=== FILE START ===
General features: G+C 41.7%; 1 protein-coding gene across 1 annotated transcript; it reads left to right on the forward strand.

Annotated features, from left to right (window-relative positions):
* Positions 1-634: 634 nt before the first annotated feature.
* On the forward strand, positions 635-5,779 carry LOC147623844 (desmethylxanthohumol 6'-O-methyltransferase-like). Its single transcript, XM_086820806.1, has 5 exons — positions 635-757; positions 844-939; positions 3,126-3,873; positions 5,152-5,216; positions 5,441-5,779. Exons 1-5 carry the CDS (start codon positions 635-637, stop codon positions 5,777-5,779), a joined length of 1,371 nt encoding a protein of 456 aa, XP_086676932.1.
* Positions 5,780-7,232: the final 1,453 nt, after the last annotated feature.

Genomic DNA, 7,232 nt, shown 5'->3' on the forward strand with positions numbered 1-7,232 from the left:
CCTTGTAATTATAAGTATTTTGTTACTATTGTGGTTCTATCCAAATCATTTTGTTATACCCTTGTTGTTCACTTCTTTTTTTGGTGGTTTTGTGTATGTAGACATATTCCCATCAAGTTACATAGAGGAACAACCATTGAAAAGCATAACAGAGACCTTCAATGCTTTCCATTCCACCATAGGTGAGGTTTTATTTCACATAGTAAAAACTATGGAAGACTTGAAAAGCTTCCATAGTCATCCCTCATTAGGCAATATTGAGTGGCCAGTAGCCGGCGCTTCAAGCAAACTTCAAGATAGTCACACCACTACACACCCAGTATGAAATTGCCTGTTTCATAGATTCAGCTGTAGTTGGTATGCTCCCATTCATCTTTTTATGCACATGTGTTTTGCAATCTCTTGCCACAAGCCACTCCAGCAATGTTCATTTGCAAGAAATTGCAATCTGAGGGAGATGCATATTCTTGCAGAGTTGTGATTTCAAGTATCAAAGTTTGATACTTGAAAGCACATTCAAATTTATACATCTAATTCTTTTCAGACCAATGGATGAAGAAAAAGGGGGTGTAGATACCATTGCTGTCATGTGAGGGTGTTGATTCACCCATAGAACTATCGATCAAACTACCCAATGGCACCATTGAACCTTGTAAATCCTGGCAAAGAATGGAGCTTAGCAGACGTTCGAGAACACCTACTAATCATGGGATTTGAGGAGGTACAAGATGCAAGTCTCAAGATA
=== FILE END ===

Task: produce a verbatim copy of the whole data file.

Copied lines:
General features: G+C 41.7%; 1 protein-coding gene across 1 annotated transcript; it reads left to right on the forward strand.

Annotated features, from left to right (window-relative positions):
* Positions 1-634: 634 nt before the first annotated feature.
* On the forward strand, positions 635-5,779 carry LOC147623844 (desmethylxanthohumol 6'-O-methyltransferase-like). Its single transcript, XM_086820806.1, has 5 exons — positions 635-757; positions 844-939; positions 3,126-3,873; positions 5,152-5,216; positions 5,441-5,779. Exons 1-5 carry the CDS (start codon positions 635-637, stop codon positions 5,777-5,779), a joined length of 1,371 nt encoding a protein of 456 aa, XP_086676932.1.
* Positions 5,780-7,232: the final 1,453 nt, after the last annotated feature.

Genomic DNA, 7,232 nt, shown 5'->3' on the forward strand with positions numbered 1-7,232 from the left:
CCTTGTAATTATAAGTATTTTGTTACTATTGTGGTTCTATCCAAATCATTTTGTTATACCCTTGTTGTTCACTTCTTTTTTTGGTGGTTTTGTGTATGTAGACATATTCCCATCAAGTTACATAGAGGAACAACCATTGAAAAGCATAACAGAGACCTTCAATGCTTTCCATTCCACCATAGGTGAGGTTTTATTTCACATAGTAAAAACTATGGAAGACTTGAAAAGCTTCCATAGTCATCCCTCATTAGGCAATATTGAGTGGCCAGTAGCCGGCGCTTCAAGCAAACTTCAAGATAGTCACACCACTACACACCCAGTATGAAATTGCCTGTTTCATAGATTCAGCTGTAGTTGGTATGCTCCCATTCATCTTTTTATGCACATGTGTTTTGCAATCTCTTGCCACAAGCCACTCCAGCAATGTTCATTTGCAAGAAATTGCAATCTGAGGGAGATGCATATTCTTGCAGAGTTGTGATTTCAAGTATCAAAGTTTGATACTTGAAAGCACATTCAAATTTATACATCTAATTCTTTTCAGACCAATGGATGAAGAAAAAGGGGGTGTAGATACCATTGCTGTCATGTGAGGGTGTTGATTCACCCATAGAACTATCGATCAAACTACCCAATGGCACCATTGAACCTTGTAAATCCTGGCAAAGAATGGAGCTTAGCAGACGTTCGAGAACACCTACTAATCATGGGATTTGAGGAGGTACAAGATGCAAGTCTCAAGATA